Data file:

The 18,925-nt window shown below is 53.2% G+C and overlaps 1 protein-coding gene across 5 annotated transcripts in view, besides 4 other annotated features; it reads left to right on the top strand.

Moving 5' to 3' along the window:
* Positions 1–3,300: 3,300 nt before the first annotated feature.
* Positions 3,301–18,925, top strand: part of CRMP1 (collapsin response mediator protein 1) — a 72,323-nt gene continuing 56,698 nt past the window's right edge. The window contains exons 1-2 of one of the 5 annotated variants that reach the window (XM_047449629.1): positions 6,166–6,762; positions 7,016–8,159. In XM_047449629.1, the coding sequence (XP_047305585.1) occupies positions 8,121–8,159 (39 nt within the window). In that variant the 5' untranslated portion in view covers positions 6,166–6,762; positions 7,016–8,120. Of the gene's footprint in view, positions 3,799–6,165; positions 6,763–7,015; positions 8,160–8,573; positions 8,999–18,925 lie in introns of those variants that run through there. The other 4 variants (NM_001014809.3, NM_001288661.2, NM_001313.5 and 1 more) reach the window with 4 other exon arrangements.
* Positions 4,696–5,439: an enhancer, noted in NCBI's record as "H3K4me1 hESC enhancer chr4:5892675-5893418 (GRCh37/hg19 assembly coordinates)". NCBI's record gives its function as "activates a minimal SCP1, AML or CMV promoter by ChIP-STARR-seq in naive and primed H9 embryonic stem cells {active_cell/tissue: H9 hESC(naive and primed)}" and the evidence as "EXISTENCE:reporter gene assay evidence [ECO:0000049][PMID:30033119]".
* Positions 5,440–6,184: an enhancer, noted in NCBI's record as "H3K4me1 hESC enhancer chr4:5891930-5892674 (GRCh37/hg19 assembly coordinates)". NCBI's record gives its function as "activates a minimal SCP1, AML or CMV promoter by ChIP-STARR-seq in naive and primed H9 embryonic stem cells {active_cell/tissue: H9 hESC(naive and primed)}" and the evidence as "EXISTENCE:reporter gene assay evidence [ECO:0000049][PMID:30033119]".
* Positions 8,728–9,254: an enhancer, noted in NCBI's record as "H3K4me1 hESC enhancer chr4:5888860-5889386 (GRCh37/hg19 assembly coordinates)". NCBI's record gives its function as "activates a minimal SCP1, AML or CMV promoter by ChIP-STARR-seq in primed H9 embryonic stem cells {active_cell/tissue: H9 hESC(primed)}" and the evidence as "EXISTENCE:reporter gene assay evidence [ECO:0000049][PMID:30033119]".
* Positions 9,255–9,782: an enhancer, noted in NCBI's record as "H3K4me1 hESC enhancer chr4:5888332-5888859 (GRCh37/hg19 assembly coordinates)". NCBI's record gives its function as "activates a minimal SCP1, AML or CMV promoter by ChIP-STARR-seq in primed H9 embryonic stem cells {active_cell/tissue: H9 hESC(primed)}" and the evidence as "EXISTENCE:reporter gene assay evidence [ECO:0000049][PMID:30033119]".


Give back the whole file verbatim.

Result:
The 18,925-nt window shown below is 53.2% G+C and overlaps 1 protein-coding gene across 5 annotated transcripts in view, besides 4 other annotated features; it reads left to right on the top strand.

Moving 5' to 3' along the window:
* Positions 1–3,300: 3,300 nt before the first annotated feature.
* Positions 3,301–18,925, top strand: part of CRMP1 (collapsin response mediator protein 1) — a 72,323-nt gene continuing 56,698 nt past the window's right edge. The window contains exons 1-2 of one of the 5 annotated variants that reach the window (XM_047449629.1): positions 6,166–6,762; positions 7,016–8,159. In XM_047449629.1, the coding sequence (XP_047305585.1) occupies positions 8,121–8,159 (39 nt within the window). In that variant the 5' untranslated portion in view covers positions 6,166–6,762; positions 7,016–8,120. Of the gene's footprint in view, positions 3,799–6,165; positions 6,763–7,015; positions 8,160–8,573; positions 8,999–18,925 lie in introns of those variants that run through there. The other 4 variants (NM_001014809.3, NM_001288661.2, NM_001313.5 and 1 more) reach the window with 4 other exon arrangements.
* Positions 4,696–5,439: an enhancer, noted in NCBI's record as "H3K4me1 hESC enhancer chr4:5892675-5893418 (GRCh37/hg19 assembly coordinates)". NCBI's record gives its function as "activates a minimal SCP1, AML or CMV promoter by ChIP-STARR-seq in naive and primed H9 embryonic stem cells {active_cell/tissue: H9 hESC(naive and primed)}" and the evidence as "EXISTENCE:reporter gene assay evidence [ECO:0000049][PMID:30033119]".
* Positions 5,440–6,184: an enhancer, noted in NCBI's record as "H3K4me1 hESC enhancer chr4:5891930-5892674 (GRCh37/hg19 assembly coordinates)". NCBI's record gives its function as "activates a minimal SCP1, AML or CMV promoter by ChIP-STARR-seq in naive and primed H9 embryonic stem cells {active_cell/tissue: H9 hESC(naive and primed)}" and the evidence as "EXISTENCE:reporter gene assay evidence [ECO:0000049][PMID:30033119]".
* Positions 8,728–9,254: an enhancer, noted in NCBI's record as "H3K4me1 hESC enhancer chr4:5888860-5889386 (GRCh37/hg19 assembly coordinates)". NCBI's record gives its function as "activates a minimal SCP1, AML or CMV promoter by ChIP-STARR-seq in primed H9 embryonic stem cells {active_cell/tissue: H9 hESC(primed)}" and the evidence as "EXISTENCE:reporter gene assay evidence [ECO:0000049][PMID:30033119]".
* Positions 9,255–9,782: an enhancer, noted in NCBI's record as "H3K4me1 hESC enhancer chr4:5888332-5888859 (GRCh37/hg19 assembly coordinates)". NCBI's record gives its function as "activates a minimal SCP1, AML or CMV promoter by ChIP-STARR-seq in primed H9 embryonic stem cells {active_cell/tissue: H9 hESC(primed)}" and the evidence as "EXISTENCE:reporter gene assay evidence [ECO:0000049][PMID:30033119]".